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5.2 ECONOMICS AND BUSINESS
Few would doubt that economists have taken a prominent role as experts on policy issues [Maesse, J. 2015. Economic experts: A discursive political economy of economics. Journal of Multicultural Discourses 10, no.3: 279–305] and some contend that no other social science discipline has gained such prominence [Fourcade, M., E. Ollion, and Y. Algan. 2015. The superiority of economists. Journal of Economic Perspectives 29, no.1: 89–114]. This prominent societal role has long been evident and leans on their perceived objectivity with regard to the economy and policy advice. Yet, the Great Recession of 2008 put past understandings of the economy, and public confidence in economists, under significant strain [Colander, D., M. Goldberg, A. Haas, K. Juselius, T. Lux, and B. Sloth. 2009. The financial crisis and the systemic failure of the economics profession. Critical Review 21, no.2–3: 249–267]. Faced with this challenge of public confidence, the question of how economics experts, whose expertise on the economy was so dominant before the crisis, maintain their legitimacy in the face of this crisis is of interest. This paper draws on the work of Van Leeuwen [2007. Legitimation in discourse and communication. Discourse & Communication 1, no.1: 91–112] to analyse the legitimising strategies used by economics experts during radio interviews, and echoes the work of Maesse [2015. Economic experts: A discursive political economy of economics. Journal of Multicultural Discourses 10, no.3: 279–305] in arguing that economists benefit from the legitimacy of their profession that has been created in academia, but also acknowledging that economists still have to work for societal legitimacy.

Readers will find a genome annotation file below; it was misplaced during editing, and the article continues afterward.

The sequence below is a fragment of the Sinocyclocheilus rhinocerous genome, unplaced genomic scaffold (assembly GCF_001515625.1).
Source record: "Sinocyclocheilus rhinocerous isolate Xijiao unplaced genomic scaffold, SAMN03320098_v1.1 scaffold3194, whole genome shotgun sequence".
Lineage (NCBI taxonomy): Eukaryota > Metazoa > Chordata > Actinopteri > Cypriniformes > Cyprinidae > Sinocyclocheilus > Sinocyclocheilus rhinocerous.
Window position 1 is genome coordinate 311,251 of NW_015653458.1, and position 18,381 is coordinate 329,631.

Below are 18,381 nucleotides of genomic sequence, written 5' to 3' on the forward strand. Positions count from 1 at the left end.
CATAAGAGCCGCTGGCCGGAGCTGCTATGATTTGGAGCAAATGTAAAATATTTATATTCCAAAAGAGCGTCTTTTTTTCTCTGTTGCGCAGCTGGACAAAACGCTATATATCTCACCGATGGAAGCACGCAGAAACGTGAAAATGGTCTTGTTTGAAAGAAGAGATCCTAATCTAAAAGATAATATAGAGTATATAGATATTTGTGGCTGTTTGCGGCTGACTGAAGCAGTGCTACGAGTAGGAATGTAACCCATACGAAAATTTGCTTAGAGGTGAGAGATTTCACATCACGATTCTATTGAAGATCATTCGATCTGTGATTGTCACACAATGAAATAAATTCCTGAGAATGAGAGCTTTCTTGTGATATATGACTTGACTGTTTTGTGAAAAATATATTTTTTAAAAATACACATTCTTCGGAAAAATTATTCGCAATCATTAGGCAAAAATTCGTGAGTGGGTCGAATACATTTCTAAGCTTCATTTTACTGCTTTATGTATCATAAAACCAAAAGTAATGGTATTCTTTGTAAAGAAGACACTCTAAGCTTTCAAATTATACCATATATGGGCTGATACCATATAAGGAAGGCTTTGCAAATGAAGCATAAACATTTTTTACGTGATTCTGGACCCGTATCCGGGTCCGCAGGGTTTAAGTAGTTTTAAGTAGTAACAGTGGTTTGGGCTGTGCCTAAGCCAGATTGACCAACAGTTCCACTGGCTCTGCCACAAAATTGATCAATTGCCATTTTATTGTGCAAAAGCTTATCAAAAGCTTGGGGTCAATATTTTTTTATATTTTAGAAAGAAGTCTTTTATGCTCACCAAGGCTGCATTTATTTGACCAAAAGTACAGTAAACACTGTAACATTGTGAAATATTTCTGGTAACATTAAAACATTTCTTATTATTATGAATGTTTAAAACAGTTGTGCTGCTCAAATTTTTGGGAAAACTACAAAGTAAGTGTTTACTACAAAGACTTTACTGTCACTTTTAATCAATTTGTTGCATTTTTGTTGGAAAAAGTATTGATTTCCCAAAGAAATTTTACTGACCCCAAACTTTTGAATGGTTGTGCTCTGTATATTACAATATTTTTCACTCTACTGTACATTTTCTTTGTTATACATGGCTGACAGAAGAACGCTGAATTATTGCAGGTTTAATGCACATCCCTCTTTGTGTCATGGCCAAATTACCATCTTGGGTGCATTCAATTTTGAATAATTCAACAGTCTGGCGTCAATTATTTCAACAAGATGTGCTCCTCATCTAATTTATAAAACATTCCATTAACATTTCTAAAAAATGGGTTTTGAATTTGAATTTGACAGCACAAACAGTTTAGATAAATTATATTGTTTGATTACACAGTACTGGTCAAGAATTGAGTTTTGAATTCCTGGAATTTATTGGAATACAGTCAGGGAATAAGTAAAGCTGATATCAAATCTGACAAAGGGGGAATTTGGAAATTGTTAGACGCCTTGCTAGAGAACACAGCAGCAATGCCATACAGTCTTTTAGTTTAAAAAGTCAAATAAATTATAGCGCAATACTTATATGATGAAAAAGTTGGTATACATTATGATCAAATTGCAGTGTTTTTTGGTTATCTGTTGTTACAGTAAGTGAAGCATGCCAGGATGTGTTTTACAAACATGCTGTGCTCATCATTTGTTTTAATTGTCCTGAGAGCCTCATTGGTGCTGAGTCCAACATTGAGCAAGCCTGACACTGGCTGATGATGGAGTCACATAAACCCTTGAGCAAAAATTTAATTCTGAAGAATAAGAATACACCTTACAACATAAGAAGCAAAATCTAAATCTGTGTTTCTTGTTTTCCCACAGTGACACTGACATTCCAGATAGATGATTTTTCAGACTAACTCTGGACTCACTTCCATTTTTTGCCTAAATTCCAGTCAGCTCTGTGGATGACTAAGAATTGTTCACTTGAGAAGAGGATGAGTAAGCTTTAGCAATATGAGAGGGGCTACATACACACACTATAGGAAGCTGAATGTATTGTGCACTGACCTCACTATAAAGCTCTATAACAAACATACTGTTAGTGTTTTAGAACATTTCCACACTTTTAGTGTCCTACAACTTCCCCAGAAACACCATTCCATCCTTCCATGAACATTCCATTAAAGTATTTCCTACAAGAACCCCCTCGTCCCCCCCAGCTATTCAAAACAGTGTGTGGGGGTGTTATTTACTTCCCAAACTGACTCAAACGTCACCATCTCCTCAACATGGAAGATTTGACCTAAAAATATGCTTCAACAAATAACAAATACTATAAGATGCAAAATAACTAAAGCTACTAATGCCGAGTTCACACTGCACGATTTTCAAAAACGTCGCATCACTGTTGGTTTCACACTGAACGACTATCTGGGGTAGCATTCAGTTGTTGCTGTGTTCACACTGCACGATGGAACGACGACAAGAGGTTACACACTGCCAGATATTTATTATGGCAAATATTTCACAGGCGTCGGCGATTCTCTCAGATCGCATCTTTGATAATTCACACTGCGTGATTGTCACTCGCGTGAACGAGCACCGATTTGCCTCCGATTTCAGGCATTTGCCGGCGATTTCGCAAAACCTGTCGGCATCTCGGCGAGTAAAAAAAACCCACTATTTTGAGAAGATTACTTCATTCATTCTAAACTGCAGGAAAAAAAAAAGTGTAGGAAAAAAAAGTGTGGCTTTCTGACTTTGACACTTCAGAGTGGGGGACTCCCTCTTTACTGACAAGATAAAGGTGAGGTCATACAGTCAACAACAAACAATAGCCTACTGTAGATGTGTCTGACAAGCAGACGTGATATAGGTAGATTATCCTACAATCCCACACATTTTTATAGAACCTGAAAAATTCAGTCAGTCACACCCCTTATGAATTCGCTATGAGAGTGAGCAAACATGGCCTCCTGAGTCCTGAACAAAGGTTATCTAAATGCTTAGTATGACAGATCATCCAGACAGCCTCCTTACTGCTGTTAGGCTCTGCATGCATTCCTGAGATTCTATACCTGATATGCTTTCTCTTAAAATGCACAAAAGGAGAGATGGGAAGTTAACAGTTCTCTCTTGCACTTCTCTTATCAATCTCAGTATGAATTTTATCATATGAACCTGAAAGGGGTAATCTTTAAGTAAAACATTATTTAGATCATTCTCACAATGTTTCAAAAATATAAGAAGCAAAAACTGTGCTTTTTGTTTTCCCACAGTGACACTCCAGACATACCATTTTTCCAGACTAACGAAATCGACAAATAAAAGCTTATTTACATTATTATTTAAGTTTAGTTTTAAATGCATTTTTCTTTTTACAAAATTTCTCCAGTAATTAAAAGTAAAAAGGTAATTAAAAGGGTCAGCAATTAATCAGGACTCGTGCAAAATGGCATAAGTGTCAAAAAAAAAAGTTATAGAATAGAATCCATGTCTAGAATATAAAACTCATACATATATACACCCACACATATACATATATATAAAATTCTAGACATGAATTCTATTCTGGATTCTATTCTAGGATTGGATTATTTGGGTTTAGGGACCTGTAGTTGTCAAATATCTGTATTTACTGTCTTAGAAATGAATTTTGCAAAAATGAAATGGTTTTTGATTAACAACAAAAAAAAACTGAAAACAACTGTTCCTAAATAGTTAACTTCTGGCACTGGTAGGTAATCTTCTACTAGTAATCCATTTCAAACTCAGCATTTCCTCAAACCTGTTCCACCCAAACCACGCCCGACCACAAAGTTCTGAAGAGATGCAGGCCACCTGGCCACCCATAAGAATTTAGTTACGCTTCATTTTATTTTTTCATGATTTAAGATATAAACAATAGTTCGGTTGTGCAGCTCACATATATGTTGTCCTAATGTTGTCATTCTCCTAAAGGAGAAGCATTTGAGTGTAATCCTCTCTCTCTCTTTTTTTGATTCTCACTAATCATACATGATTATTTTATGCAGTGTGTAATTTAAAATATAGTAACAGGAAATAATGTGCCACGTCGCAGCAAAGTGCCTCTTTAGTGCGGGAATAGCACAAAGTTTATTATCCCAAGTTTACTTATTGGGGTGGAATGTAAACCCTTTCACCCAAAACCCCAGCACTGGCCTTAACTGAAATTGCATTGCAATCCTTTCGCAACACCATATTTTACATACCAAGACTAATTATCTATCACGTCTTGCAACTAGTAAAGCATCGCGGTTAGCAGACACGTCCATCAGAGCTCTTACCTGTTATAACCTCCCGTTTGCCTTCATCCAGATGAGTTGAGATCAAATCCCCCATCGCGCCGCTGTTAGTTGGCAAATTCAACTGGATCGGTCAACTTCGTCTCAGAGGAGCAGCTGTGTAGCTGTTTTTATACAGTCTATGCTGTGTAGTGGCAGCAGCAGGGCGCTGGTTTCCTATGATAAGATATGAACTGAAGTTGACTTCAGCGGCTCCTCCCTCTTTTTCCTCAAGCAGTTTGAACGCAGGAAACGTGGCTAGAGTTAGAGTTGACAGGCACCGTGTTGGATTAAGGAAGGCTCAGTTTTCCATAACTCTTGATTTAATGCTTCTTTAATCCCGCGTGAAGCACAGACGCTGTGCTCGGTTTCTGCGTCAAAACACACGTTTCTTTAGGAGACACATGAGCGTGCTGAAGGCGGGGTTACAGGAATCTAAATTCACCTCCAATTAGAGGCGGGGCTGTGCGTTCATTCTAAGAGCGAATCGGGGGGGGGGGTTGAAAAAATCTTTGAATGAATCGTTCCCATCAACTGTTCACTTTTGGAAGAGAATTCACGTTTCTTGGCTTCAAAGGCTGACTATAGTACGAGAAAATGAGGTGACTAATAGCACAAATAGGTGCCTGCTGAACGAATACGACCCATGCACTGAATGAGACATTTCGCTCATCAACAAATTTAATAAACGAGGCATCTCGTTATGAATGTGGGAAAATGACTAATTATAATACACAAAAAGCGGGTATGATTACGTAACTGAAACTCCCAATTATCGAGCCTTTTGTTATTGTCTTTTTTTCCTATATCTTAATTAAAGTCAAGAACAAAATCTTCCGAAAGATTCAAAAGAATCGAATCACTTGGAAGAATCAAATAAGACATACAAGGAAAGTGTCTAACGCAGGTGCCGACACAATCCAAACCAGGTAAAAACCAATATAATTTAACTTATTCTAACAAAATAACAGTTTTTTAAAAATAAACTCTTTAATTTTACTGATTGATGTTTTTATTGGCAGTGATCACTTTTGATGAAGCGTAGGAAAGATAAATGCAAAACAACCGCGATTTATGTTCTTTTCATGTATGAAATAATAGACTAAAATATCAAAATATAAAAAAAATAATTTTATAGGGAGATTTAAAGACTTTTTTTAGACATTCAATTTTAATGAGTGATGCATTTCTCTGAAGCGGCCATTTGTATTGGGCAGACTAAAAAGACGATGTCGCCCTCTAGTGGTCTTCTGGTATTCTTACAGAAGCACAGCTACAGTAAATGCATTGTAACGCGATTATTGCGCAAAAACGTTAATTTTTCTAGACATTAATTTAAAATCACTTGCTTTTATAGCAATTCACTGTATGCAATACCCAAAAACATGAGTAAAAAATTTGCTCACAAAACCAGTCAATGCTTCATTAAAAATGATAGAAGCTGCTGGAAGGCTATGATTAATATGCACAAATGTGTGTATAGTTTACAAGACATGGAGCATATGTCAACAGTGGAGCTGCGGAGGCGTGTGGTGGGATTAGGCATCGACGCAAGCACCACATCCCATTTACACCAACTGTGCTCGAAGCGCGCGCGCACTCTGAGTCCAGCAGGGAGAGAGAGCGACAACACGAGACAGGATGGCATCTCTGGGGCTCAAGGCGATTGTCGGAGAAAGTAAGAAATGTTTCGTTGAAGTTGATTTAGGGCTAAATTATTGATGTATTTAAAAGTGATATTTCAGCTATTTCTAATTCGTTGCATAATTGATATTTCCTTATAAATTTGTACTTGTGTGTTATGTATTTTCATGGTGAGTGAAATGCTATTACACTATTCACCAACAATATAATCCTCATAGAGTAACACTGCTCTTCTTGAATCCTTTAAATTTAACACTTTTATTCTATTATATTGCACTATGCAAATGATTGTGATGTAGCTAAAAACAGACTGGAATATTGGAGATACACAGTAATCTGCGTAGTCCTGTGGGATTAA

Joeseph K. Fitzgerald & Brendan K. O’Rourke (2016) Legitimising expertise: analysing the legitimation strategies used by economics experts in broadcast interviews, Journal of Multicultural Discourses, 11:3, 269-282, DOI: 10.1080/17447143.2016.1218889